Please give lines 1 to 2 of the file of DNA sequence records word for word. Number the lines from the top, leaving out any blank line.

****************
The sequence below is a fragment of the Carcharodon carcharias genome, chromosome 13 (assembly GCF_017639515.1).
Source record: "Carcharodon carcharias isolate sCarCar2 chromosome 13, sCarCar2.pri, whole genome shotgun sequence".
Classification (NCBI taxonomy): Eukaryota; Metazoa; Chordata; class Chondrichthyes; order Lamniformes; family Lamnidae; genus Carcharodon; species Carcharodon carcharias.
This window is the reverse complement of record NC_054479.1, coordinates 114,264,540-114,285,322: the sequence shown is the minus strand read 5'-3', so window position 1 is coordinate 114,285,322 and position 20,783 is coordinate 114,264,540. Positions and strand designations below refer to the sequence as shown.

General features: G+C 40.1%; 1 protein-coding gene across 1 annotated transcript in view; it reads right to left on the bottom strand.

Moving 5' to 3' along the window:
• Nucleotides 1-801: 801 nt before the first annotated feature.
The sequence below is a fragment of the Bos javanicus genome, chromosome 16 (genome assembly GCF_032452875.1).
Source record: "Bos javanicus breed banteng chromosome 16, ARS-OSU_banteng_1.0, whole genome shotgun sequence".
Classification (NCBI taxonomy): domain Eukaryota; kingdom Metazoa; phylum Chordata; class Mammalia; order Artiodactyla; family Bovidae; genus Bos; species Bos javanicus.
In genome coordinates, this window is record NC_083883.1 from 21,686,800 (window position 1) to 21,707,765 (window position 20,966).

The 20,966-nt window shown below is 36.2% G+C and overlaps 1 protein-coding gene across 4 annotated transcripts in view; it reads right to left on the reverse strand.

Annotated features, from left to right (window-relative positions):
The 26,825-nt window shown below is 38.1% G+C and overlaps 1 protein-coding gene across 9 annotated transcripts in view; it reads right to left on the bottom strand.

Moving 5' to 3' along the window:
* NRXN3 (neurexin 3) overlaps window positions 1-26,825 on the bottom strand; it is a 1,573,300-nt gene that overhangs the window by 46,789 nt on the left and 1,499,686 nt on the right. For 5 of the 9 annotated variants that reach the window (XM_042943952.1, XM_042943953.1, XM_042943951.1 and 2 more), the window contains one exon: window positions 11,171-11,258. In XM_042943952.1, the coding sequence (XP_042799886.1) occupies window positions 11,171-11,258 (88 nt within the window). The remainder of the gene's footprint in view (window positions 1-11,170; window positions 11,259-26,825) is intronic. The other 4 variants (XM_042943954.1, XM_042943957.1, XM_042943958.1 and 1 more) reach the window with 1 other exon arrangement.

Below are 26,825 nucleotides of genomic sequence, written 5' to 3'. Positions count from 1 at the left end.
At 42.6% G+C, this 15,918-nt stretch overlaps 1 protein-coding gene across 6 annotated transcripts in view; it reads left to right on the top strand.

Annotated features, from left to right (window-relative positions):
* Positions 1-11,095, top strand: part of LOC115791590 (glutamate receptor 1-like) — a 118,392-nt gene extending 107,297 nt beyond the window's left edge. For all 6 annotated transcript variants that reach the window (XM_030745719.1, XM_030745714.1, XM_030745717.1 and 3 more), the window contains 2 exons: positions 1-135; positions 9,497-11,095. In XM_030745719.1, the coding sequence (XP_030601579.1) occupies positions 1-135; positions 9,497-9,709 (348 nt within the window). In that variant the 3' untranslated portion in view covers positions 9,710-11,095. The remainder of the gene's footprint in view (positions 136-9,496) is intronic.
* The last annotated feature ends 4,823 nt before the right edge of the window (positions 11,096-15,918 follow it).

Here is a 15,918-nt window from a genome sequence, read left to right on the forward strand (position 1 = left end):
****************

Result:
The sequence below is a fragment of the Carcharodon carcharias genome, chromosome 13 (assembly GCF_017639515.1).
Source record: "Carcharodon carcharias isolate sCarCar2 chromosome 13, sCarCar2.pri, whole genome shotgun sequence".